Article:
All the gold we leave behind us " Perhaps the self-approving, haughty world,

When we turn to dust again, That, as she sweeps him with her whistling silks,

(Thougb our avarice may blind 18,) Scarce deigos to notice bim, or, if she sees,

We have gathered quite in vain; Deems him a cypher in the works of God,

Since we neither can direct it, Receives advantage from his noiseless hours

By the winds of fortune tossed, Of which she little dreams. Perhaps she owes

Nor in other worlds exprct it;
Her sunshine and ber rain, her blooming spring

What we hoarded--we have lost.
And plenteous barvest to the prayers he makes,
Wben, Isaac-like, the solitary caint

But each merciful oblation,
W zd!ks forth to mediiate at eventide,

(Seed of pity wisely sown,) And thioks on ber that thinks not on herself.”

What we gave in self-negation,
- Boston Recorder.

We may safely call our own.
Tbus of treasure freely giren,

For the future we may hoard, A man may suffer without singing, but a man For the angels keep, in heaven, cannot sin withiut suffering.

What is lent unto the Lord.



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The preceding facts were ascertained by a The Zion's llerald sums up the statistics of gentleman in 1718. Also by an Englishman the Bible thus:

residing at Amsterdam, in 1772; and it is said The Scriptures bave been translated into 118 to have taken each gentleman Acarly thrte languages and dialects, of which 121 had, prior years io the investigation. to the formation of the British Foreign Bible There is a Bible in the library of the Upi. Society, never appeared. And 25 of these lan.versity of Goettingen, written on 5,475 palm guages existed without an alphabet, in an oral leaves. form. Upward of 43,000,000 of those copies A day's journey was 33 1.5 miles, of the Scriptures are circulated among not less A Sabbath day's journey was about an Eothan 600,000,000 of people.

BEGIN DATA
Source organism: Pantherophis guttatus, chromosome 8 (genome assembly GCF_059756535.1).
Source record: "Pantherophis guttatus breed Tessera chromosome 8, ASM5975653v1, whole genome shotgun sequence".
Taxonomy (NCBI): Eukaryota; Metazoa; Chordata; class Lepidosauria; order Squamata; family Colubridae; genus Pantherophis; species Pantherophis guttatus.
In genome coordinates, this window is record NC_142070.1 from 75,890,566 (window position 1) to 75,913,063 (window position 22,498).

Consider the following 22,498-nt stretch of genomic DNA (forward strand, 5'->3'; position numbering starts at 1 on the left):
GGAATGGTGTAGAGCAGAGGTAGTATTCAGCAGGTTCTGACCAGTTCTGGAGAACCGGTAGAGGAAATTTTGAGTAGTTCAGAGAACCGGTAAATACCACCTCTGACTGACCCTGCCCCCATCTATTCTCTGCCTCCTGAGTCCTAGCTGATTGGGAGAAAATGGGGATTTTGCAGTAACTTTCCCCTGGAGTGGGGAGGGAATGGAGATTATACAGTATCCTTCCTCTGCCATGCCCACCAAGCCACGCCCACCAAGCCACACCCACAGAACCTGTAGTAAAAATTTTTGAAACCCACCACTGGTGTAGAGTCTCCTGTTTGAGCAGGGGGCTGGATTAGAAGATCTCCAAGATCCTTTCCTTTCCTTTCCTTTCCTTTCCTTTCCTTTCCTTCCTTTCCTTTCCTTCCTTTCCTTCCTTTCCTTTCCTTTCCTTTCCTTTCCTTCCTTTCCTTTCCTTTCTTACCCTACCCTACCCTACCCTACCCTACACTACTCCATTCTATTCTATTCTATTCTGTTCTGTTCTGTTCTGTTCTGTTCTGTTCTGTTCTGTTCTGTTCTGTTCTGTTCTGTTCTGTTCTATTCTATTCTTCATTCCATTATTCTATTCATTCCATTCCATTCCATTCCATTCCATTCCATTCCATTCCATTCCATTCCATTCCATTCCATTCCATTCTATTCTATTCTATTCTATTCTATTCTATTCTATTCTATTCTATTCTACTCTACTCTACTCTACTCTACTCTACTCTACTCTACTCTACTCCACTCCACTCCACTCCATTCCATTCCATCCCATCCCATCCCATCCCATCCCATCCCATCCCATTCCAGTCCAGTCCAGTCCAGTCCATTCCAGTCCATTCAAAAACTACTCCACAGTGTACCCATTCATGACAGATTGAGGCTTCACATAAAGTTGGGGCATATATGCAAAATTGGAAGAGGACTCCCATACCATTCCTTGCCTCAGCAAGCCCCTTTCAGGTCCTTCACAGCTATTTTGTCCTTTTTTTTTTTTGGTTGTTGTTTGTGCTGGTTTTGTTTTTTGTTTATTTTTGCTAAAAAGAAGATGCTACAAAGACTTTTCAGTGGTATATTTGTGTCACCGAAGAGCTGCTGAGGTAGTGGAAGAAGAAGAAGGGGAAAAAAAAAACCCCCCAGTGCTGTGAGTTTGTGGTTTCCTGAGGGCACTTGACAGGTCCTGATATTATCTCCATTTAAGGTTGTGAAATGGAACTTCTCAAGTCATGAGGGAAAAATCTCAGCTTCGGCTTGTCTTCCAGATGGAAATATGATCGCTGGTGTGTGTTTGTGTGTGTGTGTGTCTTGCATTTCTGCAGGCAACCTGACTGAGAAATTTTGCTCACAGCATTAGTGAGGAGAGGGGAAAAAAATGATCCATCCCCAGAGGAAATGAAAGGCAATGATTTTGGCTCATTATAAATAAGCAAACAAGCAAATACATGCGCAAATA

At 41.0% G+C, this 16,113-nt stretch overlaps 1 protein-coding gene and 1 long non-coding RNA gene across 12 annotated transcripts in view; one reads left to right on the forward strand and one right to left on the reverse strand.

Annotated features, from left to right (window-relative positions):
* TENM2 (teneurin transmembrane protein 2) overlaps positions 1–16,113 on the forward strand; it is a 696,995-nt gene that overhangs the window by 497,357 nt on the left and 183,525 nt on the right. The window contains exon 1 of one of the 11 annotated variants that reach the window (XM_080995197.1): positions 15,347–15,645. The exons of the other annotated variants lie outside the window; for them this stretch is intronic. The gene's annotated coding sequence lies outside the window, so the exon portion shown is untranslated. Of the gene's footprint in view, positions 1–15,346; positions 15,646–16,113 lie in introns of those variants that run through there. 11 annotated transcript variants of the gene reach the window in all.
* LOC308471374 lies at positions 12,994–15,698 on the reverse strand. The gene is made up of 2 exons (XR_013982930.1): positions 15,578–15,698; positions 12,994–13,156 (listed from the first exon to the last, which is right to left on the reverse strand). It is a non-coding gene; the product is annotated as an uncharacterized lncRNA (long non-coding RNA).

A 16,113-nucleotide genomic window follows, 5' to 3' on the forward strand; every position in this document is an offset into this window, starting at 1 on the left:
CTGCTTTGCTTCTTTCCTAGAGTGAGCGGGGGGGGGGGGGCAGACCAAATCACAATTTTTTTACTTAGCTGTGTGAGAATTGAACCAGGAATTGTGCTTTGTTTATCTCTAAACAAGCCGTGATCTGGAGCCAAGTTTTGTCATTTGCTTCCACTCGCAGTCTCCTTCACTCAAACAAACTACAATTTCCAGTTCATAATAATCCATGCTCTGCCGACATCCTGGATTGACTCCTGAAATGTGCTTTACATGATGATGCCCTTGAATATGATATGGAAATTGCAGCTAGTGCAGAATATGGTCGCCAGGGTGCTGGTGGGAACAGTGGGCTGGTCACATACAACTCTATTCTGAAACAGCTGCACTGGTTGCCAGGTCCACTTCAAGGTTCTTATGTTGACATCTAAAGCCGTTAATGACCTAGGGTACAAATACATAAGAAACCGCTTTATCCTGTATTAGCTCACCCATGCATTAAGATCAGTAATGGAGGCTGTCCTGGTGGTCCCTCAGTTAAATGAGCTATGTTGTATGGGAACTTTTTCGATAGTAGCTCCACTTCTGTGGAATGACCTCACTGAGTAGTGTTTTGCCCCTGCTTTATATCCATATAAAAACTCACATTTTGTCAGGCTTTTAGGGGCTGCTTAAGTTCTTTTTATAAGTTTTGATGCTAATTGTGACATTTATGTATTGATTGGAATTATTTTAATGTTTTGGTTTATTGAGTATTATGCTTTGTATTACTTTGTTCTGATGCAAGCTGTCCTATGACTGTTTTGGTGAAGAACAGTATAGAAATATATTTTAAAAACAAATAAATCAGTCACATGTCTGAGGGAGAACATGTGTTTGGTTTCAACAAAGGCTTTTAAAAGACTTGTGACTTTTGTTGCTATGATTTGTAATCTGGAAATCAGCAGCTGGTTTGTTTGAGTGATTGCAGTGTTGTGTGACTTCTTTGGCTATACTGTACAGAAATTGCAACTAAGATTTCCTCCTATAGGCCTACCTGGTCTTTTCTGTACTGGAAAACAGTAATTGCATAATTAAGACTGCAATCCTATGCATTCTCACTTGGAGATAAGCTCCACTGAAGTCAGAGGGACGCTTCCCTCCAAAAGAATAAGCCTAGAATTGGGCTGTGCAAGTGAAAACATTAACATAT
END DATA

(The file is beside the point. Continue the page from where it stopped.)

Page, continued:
glish mile. The first division into chapters and verses is Ezekiel's reed was eleven feet, nearly. attributed to Stephen Langton, Archbishop of A cubit is twenty-two inches, nearly. Canterbury, in the reign of King John, in the A hand's breadth is equal to tbree and fivelatter part of the twelfth century, or the begin- eighth inches. ning of the thirteenth. Cardioal Hugo, in the A finger's breadth is equal to one ioch. middle of the thirteenth century, divided the A shekel of silver was abont fifty cents. Old Testament into chapters, as they stand in A shekel of gold $8.09. our translation. In 1661, Athias, a Jew of A talent of silver was $516.32. Amsterdam, divided the sections of Hugo into verses, ---a French printer had previously (1561) THE WORLD COMPARED TO AN INN. divided the New Testament into verses as they I have before said, that our home, our country, are at present.

is heaven and everlasting happiness, where The Old Testament contains 39 books, 929 there are no sorrows, nor fears, por troubles ; chapters, 23,211 verses, 592, 139 words, 2,738,- that this world is the place of our travel and 100 letters.

pilgrimage, and, at the best, ouring. Now when The New Testament contains 27 books, 260 I am in my journey, I meet with several inconchapters, 7,950 verses, 182,253 words, 933,380 vediepces; it may be the way is bad and foul, letters.

the weather tempestuous and stormy; it may The entire Bible contains 66 books, 1,188, be I meet with some rough companions, that chapters, 31,185 verses, 774,692 words, 3,566, either turn me out of my way, or all dash and 480 letters.

dirt me in it; yet I content myself, for all will The name of Jehovah or Lord occurs 0,855 be mended when I come home; but if I chance times in the Old Testament.

to lodge at my inn, where, it may be, I mett The word "and" occurs in the Old Testa- with bad entertainment; the ion is full of ment 35,643 times.